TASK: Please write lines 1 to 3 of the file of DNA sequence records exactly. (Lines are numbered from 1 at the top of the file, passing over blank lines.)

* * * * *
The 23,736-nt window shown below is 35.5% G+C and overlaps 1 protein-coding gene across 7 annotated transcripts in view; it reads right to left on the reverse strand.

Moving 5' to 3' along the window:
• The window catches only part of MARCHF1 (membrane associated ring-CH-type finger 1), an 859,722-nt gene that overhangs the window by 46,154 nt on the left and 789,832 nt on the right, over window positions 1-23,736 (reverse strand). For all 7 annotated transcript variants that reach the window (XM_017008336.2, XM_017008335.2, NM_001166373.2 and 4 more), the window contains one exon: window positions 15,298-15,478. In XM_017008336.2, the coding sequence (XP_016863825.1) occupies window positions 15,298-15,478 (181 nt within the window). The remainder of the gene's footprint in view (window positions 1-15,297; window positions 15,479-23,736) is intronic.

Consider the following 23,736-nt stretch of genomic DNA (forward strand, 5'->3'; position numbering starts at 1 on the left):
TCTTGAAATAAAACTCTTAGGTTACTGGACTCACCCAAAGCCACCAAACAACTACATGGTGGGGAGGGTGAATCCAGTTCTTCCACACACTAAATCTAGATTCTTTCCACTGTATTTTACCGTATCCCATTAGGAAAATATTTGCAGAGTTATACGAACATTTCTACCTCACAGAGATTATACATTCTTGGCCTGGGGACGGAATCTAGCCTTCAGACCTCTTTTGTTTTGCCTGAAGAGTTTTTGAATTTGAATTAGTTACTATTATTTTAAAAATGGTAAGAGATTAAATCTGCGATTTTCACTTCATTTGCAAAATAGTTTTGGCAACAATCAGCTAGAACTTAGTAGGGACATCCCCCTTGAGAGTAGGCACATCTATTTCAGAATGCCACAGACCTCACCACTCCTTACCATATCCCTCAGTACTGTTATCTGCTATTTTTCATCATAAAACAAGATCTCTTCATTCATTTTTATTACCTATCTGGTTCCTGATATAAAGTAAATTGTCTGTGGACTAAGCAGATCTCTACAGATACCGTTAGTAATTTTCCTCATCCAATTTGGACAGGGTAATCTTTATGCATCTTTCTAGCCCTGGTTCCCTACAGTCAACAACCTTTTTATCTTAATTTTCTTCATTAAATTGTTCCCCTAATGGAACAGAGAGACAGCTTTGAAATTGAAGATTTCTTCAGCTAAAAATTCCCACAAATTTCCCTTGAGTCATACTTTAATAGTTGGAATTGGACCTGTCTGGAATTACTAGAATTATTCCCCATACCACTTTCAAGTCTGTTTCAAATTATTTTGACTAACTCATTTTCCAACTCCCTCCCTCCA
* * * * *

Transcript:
The 23,736-nt window shown below is 35.5% G+C and overlaps 1 protein-coding gene across 7 annotated transcripts in view; it reads right to left on the reverse strand.

Moving 5' to 3' along the window:
• The window catches only part of MARCHF1 (membrane associated ring-CH-type finger 1), an 859,722-nt gene that overhangs the window by 46,154 nt on the left and 789,832 nt on the right, over window positions 1-23,736 (reverse strand). For all 7 annotated transcript variants that reach the window (XM_017008336.2, XM_017008335.2, NM_001166373.2 and 4 more), the window contains one exon: window positions 15,298-15,478. In XM_017008336.2, the coding sequence (XP_016863825.1) occupies window positions 15,298-15,478 (181 nt within the window). The remainder of the gene's footprint in view (window positions 1-15,297; window positions 15,479-23,736) is intronic.